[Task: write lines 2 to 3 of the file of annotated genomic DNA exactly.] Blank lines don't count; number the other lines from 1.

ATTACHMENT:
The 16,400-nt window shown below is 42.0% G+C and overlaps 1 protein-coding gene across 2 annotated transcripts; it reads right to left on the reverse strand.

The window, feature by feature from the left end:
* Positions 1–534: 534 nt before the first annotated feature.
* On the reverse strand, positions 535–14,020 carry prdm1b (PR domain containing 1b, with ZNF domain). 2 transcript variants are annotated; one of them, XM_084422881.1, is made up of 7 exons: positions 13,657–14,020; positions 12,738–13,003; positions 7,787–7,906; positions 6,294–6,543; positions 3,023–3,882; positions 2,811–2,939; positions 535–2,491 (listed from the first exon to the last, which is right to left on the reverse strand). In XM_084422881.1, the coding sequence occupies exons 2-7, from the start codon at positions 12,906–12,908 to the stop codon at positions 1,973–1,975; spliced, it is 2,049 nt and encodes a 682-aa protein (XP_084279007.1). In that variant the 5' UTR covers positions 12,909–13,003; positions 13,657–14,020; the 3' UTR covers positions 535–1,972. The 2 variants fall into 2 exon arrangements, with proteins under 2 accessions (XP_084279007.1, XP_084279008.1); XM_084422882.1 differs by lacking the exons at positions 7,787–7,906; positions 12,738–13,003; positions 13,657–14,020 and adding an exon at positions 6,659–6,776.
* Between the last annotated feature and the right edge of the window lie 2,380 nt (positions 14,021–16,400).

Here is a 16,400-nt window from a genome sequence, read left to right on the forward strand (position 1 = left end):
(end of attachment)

The window, feature by feature from the left end:
* Positions 1–534: 534 nt before the first annotated feature.